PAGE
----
Will weightlifting keep your bones strong?
- The effect of weightlifting on bone density.
- The ideal weight and repetition amount per exercise.
- How speed of an exercise effects bone density.
- Postural considerations during exercises.
- The different ways a muscle contracts.
Exercises that create both bone and muscle loading, such as impact exercises, have a a highly beneficial effect on bone density. However, some may be saying ‘I hate running’ or ‘I prefer to exercise indoors’. Well, here’s the good news. There are other, non-impact sports that still help to increase bone density. Furthermore, they may even be more enjoyable.
Let’s focus in on thigh bone density alone.
Non-impact, high intensity resistance training (such as weight lifting) is more beneficial than impact exercises in increasing bone density. However, a combination of everything (resistance, impact and cardio exercises) is the most beneficial.
Let’s have a look at how this works.
The bone growth or repair process is called the ‘osteogenic response’. This can be triggered via resistance training. The continuous torsion, compression and tensioning of a bone creates local electrical signals that both, increase the amount of bone density. Furthermore, it inhibits bone resorption (a fancy name for the process of breaking down a bone to release it’s minerals for other purposes).
Muscles are made up of a few types of fibres – type 1, type 2a and type 2b. Importantly, type 2 fibre contractions are the most likely to stimulate bone formation. Therefore, it is beneficial to utilise what is known as a ‘vigorous muscle contraction’. To create these, a combination of resistance, speed and high loading is used. When ‘vigorous muscle contractions’ are performed roughly four times a week, type II muscle fibres should be activated.
Now for specific info on exercise intensity and repetitions.
Research shows that to maintain or improve the bone density of the thigh bone, exercises of 70-90% one rep max, with three-four sets of eight-twelve reps must be performed two-three times a week. As well as an improvement in bone density, due to the general benefits of exercise, an improvement in physical function and daily life will also be seen.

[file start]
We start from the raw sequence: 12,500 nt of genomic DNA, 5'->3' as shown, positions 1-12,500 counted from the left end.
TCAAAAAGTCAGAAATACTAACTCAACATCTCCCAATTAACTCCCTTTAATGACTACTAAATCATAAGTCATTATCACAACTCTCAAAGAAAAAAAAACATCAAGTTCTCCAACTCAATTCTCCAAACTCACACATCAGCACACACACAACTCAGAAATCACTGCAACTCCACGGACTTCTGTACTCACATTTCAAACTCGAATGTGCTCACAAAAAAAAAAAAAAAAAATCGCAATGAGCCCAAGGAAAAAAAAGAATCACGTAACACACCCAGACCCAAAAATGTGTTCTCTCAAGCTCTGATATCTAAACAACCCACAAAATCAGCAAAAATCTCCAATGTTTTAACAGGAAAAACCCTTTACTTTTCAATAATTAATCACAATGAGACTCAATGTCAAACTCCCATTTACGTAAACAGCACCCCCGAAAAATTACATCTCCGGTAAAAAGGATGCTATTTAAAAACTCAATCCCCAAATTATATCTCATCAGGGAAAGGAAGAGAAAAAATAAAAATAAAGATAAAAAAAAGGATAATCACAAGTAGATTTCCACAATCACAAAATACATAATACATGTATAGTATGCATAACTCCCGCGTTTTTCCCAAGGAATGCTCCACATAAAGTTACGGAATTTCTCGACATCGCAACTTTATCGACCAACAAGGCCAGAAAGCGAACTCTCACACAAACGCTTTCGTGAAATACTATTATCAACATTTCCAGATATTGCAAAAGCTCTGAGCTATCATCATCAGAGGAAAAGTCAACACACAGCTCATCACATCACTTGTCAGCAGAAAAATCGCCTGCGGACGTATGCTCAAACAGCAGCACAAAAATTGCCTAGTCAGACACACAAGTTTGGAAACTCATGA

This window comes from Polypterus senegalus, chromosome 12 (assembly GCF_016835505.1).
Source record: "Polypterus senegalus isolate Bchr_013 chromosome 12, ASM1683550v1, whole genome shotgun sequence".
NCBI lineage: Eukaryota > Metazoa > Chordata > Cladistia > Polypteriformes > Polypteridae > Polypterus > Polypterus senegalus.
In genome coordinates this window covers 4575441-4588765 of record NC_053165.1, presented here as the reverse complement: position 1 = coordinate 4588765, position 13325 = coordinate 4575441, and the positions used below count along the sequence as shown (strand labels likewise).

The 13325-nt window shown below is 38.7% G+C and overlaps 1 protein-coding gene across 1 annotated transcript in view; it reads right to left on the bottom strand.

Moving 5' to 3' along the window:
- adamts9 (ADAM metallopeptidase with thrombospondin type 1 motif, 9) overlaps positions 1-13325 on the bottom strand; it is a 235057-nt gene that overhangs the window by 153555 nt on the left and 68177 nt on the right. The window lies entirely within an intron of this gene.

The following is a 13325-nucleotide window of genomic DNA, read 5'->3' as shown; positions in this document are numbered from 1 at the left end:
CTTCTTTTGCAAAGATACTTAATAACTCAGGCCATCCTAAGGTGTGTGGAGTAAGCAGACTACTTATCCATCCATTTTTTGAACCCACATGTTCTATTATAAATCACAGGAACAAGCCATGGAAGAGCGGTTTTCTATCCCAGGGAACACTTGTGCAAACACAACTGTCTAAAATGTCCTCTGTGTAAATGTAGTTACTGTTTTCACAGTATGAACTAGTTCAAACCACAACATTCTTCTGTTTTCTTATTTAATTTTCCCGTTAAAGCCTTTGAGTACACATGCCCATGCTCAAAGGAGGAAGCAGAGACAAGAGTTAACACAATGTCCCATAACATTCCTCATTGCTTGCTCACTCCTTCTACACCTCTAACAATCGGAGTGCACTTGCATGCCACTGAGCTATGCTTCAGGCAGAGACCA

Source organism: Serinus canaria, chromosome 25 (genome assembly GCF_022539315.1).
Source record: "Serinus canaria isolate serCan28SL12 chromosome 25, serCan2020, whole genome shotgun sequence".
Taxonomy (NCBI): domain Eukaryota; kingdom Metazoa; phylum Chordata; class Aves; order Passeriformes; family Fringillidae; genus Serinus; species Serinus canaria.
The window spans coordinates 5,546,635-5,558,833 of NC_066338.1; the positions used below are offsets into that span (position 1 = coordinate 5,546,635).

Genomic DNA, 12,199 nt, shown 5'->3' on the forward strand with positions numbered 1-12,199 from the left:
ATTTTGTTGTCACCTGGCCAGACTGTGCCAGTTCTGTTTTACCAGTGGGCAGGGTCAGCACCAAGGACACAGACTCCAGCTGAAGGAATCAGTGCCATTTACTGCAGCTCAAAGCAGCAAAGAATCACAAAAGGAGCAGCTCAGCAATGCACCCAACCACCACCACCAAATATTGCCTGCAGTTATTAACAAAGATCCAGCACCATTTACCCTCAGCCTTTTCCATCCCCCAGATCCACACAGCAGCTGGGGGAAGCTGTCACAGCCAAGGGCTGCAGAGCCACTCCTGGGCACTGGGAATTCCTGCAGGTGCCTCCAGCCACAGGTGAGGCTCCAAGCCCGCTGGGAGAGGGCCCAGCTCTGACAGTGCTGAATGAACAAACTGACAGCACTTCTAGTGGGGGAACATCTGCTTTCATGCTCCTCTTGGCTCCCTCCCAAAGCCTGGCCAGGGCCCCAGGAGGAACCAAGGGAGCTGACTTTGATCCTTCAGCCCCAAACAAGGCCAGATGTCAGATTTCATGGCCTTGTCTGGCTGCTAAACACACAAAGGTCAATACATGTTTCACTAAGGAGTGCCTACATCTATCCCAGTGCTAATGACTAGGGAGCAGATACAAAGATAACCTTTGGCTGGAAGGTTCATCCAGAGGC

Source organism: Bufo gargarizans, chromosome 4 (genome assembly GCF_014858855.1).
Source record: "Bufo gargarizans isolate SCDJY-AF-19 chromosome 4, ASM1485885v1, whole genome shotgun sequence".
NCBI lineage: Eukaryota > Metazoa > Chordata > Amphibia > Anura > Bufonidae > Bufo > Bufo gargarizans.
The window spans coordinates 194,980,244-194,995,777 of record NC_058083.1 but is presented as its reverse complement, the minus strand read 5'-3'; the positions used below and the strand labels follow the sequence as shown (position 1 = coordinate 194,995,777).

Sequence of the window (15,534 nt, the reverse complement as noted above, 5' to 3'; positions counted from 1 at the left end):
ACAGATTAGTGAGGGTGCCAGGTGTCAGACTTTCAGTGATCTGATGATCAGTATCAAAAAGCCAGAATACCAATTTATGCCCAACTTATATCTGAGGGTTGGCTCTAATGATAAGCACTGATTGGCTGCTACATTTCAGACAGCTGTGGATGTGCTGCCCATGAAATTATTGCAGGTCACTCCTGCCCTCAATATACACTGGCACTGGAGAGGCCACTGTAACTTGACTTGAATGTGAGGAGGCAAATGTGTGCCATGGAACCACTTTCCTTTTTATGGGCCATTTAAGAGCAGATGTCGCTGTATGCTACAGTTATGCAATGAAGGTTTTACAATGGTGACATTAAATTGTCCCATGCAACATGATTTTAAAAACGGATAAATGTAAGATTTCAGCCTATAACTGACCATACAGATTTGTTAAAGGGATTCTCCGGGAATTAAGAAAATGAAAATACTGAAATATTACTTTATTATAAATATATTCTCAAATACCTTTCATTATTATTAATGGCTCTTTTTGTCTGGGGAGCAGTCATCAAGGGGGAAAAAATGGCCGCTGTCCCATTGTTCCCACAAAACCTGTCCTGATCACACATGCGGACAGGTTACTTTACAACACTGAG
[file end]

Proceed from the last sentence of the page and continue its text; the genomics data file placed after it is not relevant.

Explosive VS. strength training.
There are a few ways in which a muscle can contract.
- Concentric – meaning to contract and shorten. An example of this would be to bend your elbow. Here your bicep muscle is shortening.
- Eccentric – meaning to contract and lengthen. An example of this would be to have someone else straighten your elbow whilst you resist them slightly. Here your bicep muscle is contracting whilst also lengthening.
- Isometric – meaning to contract without a change in muscle length. An example of this would be to have someone else try to straighten your elbow whilst you resist them with the same force. Here your bicep muscle is contracting without shortening or lengthening.
Let’s look at research involving concentric and eccentric contractions used in an explosive or controlled manner. After a two year training regime, those performing explosive concentric contractions maintained their lower back bone density. However, those performing slow concentric contractions lost 2.4% lower back bone density.
Does posture help?
The short answer is ‘yes it does’. When considering spinal fractures, it is very important to ensure that the posture is correct. This is true during exercises as well as during everyday life. Research shows that there is a significant reduction in spinal fractures if the strength of the back muscles (and therefore posture) are improved.
A thank you note…
Finally, Pinnacle Posture thanks you for reading this blog post. We hoped you enjoyed it. Importantly, please share it via social media and direct it to those that it may help. After all, a reduction in pain, a chance to continue in a sport or even an eased concern can change someone’s world.